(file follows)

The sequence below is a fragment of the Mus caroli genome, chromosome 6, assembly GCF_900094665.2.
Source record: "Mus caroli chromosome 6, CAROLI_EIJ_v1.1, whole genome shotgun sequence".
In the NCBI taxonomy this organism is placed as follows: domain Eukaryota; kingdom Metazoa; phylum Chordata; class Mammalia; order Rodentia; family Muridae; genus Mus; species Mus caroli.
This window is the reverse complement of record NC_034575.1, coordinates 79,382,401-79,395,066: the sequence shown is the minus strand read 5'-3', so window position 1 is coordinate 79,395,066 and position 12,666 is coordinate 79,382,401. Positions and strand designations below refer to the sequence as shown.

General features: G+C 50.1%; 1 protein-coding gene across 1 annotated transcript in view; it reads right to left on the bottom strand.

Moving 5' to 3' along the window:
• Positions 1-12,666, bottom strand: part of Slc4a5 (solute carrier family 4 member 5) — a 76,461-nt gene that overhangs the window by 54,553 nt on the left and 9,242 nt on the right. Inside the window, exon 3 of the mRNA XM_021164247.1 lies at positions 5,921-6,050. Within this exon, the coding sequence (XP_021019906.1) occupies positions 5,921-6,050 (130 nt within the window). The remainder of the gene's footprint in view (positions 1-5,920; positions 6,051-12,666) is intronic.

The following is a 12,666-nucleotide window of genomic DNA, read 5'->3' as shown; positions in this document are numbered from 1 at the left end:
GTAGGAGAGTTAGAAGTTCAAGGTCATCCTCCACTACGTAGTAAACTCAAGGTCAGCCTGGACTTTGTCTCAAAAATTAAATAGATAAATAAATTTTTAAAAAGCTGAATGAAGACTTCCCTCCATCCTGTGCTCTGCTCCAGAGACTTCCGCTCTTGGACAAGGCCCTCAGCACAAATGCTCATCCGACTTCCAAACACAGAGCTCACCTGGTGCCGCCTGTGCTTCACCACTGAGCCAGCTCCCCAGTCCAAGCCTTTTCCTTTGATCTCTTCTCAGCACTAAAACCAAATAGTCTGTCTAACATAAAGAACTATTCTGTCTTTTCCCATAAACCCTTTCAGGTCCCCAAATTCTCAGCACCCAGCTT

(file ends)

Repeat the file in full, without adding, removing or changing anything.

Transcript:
The sequence below is a fragment of the Mus caroli genome, chromosome 6, assembly GCF_900094665.2.
Source record: "Mus caroli chromosome 6, CAROLI_EIJ_v1.1, whole genome shotgun sequence".
In the NCBI taxonomy this organism is placed as follows: domain Eukaryota; kingdom Metazoa; phylum Chordata; class Mammalia; order Rodentia; family Muridae; genus Mus; species Mus caroli.
This window is the reverse complement of record NC_034575.1, coordinates 79,382,401-79,395,066: the sequence shown is the minus strand read 5'-3', so window position 1 is coordinate 79,395,066 and position 12,666 is coordinate 79,382,401. Positions and strand designations below refer to the sequence as shown.

General features: G+C 50.1%; 1 protein-coding gene across 1 annotated transcript in view; it reads right to left on the bottom strand.

Moving 5' to 3' along the window:
• Positions 1-12,666, bottom strand: part of Slc4a5 (solute carrier family 4 member 5) — a 76,461-nt gene that overhangs the window by 54,553 nt on the left and 9,242 nt on the right. Inside the window, exon 3 of the mRNA XM_021164247.1 lies at positions 5,921-6,050. Within this exon, the coding sequence (XP_021019906.1) occupies positions 5,921-6,050 (130 nt within the window). The remainder of the gene's footprint in view (positions 1-5,920; positions 6,051-12,666) is intronic.

The following is a 12,666-nucleotide window of genomic DNA, read 5'->3' as shown; positions in this document are numbered from 1 at the left end:
GTAGGAGAGTTAGAAGTTCAAGGTCATCCTCCACTACGTAGTAAACTCAAGGTCAGCCTGGACTTTGTCTCAAAAATTAAATAGATAAATAAATTTTTAAAAAGCTGAATGAAGACTTCCCTCCATCCTGTGCTCTGCTCCAGAGACTTCCGCTCTTGGACAAGGCCCTCAGCACAAATGCTCATCCGACTTCCAAACACAGAGCTCACCTGGTGCCGCCTGTGCTTCACCACTGAGCCAGCTCCCCAGTCCAAGCCTTTTCCTTTGATCTCTTCTCAGCACTAAAACCAAATAGTCTGTCTAACATAAAGAACTATTCTGTCTTTTCCCATAAACCCTTTCAGGTCCCCAAATTCTCAGCACCCAGCTT